Amanda gets sauced


One of the two foodstuffs that I can that we cannot make it through winter without is applesauce. You can serve it alongside a roast, add it to the braising liquid of a stew, or bake it into a cake. No matter how much I put up, it never seems like enough.

The first year I made applesauce I did so properly: I went over to my mom’s house and she showed me the ropes and even supplied the eastern Washington apples we used. The next year I raided neighbor Aaron’s three over-productive trees. The year after that I came home with a trunk full of scabby mystery apples from a plot of land my now-ex boss had recently purchased. Last year a former co-worker shared her apples with me when her trees started to buckle under the weight. This year the apples came home with us alongside the pigs in a 50 lb dog food bag. This year, I also used a different method to make my applesauce, using my spiffy new food mill.

7/8ths of the Apple Applesauce

  • Servings: varies
  • Print

  1. Core and quarter your apples, but do not peel. Fill a deep pan with apples and add 1-2 cups of water. Cover and cook on medium-high heat for abut 15 minutes, stirring just two or three times. (You are essentially steaming the apples.)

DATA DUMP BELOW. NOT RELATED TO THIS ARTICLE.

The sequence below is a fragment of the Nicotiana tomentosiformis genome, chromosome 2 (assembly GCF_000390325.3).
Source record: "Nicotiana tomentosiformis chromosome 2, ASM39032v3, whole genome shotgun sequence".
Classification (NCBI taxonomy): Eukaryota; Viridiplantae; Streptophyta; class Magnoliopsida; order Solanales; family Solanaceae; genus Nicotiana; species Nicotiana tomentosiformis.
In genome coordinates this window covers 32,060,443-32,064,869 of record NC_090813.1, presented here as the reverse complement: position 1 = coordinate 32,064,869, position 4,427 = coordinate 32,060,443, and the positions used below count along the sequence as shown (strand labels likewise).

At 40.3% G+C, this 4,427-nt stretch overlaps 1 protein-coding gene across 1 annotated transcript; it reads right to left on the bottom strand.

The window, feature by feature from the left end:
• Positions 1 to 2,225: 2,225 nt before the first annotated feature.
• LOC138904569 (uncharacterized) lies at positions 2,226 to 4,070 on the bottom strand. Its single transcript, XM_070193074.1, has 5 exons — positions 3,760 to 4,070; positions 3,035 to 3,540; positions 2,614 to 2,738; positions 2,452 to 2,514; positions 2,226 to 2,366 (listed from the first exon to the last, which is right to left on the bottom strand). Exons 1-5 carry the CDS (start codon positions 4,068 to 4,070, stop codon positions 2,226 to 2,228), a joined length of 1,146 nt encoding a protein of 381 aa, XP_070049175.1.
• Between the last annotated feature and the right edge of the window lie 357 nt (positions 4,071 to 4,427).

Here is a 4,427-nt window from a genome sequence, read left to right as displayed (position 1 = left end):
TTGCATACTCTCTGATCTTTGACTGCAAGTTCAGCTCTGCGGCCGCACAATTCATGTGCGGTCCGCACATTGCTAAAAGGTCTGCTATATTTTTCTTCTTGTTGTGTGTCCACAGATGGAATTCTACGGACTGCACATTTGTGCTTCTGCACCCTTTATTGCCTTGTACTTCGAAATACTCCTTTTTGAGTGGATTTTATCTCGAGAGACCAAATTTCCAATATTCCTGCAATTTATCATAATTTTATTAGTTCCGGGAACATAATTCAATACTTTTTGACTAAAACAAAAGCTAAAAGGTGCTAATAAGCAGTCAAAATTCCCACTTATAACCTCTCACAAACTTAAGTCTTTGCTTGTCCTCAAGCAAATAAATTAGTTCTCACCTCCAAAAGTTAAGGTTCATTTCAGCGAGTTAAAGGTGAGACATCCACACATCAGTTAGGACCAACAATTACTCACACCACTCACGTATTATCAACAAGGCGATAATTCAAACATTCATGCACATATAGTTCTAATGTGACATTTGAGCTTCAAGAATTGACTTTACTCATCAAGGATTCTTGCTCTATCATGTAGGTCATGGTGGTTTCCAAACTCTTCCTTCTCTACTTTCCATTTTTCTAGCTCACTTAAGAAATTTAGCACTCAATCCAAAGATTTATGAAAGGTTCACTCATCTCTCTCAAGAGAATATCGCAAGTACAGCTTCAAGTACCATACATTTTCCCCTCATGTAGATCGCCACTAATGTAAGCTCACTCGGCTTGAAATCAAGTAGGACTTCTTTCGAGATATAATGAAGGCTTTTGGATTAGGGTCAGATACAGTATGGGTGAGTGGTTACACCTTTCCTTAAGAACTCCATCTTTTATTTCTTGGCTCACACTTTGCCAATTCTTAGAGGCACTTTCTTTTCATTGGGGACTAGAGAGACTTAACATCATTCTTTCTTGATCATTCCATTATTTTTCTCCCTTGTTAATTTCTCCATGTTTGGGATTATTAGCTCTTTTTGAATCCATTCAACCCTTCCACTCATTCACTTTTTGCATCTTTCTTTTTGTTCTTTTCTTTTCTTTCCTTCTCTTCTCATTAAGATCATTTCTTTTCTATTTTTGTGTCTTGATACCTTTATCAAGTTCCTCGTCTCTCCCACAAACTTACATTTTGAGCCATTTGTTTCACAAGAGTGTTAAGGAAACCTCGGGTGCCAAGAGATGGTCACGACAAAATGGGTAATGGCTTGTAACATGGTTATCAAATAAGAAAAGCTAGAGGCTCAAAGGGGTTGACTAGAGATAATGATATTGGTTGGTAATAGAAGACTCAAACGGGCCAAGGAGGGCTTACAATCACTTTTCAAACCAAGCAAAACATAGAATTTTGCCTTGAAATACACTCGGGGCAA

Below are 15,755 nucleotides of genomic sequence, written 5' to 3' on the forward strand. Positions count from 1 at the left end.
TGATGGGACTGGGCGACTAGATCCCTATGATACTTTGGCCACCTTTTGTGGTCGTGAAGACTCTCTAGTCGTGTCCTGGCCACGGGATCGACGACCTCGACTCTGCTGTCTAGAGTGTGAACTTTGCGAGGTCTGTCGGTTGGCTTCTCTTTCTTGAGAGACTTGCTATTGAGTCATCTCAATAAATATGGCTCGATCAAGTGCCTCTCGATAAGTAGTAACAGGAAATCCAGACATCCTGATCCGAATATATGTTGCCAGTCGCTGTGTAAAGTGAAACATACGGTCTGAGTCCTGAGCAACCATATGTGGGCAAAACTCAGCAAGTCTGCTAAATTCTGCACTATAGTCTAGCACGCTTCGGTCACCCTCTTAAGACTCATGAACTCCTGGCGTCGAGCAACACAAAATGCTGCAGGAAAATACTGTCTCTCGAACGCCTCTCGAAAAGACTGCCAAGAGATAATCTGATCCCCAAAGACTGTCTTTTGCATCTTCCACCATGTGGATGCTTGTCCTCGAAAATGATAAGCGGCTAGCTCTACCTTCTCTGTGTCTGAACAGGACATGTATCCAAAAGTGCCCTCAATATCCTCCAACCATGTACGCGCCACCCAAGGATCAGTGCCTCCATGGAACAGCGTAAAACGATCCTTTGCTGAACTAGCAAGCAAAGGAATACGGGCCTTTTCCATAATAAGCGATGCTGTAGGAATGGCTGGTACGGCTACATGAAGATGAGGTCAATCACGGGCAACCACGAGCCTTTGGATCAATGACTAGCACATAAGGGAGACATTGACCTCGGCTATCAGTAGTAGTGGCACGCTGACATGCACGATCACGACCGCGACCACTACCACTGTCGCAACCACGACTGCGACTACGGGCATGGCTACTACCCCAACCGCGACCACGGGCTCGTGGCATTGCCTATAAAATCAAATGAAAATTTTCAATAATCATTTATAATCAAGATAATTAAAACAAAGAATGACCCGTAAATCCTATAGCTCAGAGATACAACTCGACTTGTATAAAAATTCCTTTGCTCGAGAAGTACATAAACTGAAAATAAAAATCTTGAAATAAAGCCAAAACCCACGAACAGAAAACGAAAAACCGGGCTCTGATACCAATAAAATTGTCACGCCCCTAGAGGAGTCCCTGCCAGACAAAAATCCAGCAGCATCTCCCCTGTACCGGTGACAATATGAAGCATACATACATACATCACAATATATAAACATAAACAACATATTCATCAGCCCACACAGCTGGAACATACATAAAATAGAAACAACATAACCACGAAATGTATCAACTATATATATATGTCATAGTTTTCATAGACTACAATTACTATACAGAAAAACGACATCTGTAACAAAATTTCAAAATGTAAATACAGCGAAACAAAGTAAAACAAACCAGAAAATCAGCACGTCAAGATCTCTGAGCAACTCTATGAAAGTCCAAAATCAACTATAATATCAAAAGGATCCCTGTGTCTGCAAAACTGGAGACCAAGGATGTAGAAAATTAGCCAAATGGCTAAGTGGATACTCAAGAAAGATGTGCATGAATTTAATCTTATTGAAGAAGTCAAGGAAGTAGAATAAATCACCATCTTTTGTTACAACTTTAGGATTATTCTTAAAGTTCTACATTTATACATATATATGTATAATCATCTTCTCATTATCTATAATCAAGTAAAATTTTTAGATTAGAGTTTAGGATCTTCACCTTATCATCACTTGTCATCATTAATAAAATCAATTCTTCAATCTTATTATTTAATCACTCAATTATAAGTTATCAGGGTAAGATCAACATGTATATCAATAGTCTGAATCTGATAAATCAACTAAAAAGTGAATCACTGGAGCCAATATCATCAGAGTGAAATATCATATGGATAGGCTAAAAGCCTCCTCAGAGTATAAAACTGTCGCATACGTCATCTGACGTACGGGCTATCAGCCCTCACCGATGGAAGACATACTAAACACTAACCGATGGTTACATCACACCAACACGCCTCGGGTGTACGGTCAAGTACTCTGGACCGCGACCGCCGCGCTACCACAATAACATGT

2. Remove the pan from the heat and pass the apples through a food mill into a second pan using a medium screen. The screen will filter out the peel. Put this pan on low heat and cover.
  3. Repeat steps 1 & 2 as necessary to fill the second pan. Meanwhile, begin heating water in canner for boiling water bath canning.
  4. When second pan is full, sweeten to taste and add cinnamon, if desired. I used brown sugar to sweeten this year’s applesauce. Remember, bland applesauce may be better than the alternative because it’s a sinch to add more sugar or cinnamon later, but you can’t take it out.
  5. Fill jars with hot applesauce, leaving ½ inch headspace. Secure lids and rings. Process in a boiling water bath, 15 minutes for pints and 20 for quarts. (These numbers are from the Plaid Book*. You can trust ’em.)

If it were any easier it would be blackberry jam!

— Amanda

*The Better Homes & Gardens New Cook Book.


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